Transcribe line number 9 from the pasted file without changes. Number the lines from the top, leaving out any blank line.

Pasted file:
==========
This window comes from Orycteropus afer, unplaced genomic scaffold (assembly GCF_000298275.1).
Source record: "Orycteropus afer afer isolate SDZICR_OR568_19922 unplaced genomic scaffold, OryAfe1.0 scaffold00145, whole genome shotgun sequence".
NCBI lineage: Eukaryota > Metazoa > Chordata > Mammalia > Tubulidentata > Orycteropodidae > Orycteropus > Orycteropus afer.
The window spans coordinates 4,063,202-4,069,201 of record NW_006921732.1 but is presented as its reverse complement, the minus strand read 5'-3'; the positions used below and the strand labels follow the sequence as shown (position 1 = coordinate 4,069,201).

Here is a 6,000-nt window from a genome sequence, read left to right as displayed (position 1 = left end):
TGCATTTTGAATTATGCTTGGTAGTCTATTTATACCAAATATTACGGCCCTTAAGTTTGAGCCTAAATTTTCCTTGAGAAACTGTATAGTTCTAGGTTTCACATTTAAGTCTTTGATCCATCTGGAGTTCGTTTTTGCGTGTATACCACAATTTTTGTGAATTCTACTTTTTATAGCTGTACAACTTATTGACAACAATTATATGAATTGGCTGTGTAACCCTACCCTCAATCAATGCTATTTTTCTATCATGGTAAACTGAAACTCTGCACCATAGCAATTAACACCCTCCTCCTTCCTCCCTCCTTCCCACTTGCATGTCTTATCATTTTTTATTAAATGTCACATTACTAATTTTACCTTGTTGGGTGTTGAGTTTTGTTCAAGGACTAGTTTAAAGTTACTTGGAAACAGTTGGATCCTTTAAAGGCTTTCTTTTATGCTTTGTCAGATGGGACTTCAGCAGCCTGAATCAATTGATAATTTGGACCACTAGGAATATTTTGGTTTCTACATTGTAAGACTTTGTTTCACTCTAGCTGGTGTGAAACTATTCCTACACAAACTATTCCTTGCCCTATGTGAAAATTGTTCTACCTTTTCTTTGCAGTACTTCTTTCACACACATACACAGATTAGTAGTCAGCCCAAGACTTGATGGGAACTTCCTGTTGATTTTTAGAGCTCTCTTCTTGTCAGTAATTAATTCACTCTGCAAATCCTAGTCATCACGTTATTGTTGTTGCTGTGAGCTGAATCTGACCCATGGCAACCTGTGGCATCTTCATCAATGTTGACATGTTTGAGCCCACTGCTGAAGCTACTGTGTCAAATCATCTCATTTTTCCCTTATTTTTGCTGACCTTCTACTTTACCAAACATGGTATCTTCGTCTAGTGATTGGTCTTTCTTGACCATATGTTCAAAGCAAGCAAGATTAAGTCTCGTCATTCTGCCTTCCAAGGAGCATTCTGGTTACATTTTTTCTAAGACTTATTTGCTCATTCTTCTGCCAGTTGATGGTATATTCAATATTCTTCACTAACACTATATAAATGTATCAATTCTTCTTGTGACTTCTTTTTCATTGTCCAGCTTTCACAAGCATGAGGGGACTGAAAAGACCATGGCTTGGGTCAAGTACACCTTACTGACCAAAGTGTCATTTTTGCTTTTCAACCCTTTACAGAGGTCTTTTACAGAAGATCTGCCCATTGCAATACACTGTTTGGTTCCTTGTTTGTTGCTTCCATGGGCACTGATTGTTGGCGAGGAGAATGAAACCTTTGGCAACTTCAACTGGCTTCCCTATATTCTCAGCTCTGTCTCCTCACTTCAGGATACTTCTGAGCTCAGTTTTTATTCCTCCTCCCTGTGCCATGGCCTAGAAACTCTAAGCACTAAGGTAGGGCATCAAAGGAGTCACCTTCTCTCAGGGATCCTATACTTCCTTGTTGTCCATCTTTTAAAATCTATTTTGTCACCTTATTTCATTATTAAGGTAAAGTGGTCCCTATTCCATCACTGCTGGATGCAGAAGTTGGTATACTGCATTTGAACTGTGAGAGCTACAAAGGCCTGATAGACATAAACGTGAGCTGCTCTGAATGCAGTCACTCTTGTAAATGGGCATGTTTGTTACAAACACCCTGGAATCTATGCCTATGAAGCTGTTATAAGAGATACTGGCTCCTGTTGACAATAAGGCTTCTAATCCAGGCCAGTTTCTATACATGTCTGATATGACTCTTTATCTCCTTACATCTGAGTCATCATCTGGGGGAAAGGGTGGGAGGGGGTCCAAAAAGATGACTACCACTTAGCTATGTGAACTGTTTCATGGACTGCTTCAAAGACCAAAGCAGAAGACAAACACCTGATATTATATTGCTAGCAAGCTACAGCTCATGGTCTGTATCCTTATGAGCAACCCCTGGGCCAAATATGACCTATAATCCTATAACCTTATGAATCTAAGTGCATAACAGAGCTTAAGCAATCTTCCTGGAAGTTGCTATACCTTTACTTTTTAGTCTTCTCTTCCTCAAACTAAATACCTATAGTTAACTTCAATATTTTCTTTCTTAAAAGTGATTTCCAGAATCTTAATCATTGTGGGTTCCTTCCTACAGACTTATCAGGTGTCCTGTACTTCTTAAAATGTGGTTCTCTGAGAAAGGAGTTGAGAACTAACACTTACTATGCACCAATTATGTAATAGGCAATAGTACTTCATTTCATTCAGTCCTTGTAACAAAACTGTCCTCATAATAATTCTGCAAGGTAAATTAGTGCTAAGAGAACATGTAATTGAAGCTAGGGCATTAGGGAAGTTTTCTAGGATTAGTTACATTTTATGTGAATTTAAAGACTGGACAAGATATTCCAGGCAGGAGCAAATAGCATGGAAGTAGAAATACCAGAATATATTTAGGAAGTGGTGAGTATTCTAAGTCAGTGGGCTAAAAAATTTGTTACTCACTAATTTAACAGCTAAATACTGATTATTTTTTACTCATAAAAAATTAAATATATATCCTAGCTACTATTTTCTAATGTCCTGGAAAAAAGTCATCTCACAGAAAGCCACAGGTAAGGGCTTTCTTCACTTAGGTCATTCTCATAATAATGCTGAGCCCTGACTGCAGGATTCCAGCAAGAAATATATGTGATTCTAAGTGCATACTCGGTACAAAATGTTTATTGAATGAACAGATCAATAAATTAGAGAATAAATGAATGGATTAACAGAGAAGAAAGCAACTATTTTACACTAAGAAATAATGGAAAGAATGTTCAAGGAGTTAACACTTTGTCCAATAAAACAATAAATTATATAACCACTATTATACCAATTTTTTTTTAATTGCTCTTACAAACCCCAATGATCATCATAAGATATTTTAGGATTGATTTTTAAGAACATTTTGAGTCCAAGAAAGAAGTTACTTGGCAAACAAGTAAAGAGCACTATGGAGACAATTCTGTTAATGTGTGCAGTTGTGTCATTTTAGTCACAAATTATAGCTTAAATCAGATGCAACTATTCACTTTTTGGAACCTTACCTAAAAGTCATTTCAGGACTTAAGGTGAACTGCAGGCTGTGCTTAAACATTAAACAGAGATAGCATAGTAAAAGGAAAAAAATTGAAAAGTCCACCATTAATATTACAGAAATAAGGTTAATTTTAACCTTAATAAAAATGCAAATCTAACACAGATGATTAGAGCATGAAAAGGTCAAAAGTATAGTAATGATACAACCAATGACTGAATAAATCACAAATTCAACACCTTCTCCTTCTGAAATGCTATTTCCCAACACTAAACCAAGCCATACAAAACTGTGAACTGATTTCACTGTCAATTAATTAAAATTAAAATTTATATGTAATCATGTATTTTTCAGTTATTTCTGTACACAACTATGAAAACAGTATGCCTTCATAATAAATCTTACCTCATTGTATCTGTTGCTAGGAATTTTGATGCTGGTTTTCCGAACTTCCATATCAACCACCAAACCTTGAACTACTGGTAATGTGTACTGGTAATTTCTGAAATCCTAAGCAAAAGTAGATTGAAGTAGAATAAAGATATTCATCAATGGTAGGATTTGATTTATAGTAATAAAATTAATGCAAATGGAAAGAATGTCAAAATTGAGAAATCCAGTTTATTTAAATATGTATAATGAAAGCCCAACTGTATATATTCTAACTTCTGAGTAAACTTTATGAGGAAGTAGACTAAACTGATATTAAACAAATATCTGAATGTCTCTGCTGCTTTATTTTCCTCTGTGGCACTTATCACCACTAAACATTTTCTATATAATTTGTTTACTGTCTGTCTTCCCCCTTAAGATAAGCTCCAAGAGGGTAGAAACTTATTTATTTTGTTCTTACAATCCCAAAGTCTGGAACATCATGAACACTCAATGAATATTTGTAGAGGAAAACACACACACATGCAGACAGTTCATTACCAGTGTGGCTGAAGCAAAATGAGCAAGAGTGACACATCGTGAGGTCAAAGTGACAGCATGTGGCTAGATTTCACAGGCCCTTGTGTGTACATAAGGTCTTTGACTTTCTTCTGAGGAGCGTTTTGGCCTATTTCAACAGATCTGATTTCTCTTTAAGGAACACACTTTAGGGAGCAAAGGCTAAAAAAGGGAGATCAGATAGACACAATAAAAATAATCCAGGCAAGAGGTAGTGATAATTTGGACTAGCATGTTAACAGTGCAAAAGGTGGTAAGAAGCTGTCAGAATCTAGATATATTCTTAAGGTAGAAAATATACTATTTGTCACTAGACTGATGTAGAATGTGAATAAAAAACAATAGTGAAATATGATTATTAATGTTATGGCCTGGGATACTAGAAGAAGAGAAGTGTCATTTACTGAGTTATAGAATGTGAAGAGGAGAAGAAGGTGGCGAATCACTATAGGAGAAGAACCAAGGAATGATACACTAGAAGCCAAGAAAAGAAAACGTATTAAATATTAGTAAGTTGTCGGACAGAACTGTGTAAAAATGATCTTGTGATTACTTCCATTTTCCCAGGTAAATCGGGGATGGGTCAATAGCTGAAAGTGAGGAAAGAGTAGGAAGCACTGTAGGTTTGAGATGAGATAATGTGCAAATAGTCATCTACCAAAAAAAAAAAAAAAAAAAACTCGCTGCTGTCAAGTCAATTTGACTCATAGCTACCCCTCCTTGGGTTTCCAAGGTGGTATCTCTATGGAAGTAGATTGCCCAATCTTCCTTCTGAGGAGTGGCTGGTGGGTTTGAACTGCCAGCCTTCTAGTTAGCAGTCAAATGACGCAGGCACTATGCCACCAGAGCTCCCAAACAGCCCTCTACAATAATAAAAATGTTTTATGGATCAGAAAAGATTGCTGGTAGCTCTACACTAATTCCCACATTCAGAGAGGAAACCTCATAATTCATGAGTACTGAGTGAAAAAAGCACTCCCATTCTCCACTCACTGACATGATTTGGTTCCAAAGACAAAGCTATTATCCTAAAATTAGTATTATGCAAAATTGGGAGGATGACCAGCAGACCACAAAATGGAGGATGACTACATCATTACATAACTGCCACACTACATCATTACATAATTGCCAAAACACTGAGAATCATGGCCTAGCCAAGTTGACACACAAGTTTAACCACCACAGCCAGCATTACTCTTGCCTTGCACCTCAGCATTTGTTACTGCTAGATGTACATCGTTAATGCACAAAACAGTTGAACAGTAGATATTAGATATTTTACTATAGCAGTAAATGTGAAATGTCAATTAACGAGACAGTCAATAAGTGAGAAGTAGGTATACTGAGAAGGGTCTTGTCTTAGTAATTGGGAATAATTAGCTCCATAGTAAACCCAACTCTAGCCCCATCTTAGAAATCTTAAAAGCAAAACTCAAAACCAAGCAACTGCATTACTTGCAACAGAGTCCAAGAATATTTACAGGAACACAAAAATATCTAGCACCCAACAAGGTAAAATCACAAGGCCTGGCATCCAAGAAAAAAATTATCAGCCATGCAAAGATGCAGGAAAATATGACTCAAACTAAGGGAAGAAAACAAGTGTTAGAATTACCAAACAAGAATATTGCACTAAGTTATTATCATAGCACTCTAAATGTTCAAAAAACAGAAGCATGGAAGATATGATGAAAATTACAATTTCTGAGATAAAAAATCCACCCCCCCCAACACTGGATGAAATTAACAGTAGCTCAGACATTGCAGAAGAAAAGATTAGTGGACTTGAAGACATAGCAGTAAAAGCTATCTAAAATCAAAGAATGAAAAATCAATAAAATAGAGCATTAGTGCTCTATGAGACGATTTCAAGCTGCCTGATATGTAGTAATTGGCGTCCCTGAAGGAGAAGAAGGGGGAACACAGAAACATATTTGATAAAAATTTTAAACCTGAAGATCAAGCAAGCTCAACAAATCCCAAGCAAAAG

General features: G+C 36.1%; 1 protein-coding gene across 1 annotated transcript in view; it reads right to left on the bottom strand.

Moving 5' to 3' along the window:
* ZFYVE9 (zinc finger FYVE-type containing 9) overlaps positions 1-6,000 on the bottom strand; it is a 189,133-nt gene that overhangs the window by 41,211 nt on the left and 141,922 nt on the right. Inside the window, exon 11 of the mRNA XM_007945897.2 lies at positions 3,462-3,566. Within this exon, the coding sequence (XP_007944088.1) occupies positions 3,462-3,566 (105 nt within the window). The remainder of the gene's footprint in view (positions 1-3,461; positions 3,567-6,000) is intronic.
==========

* ZFYVE9 (zinc finger FYVE-type containing 9) overlaps positions 1-6,000 on the bottom strand; it is a 189,133-nt gene that overhangs the window by 41,211 nt on the left and 141,922 nt on the right. Inside the window, exon 11 of the mRNA XM_007945897.2 lies at positions 3,462-3,566. Within this exon, the coding sequence (XP_007944088.1) occupies positions 3,462-3,566 (105 nt within the window). The remainder of the gene's footprint in view (positions 1-3,461; positions 3,567-6,000) is intronic.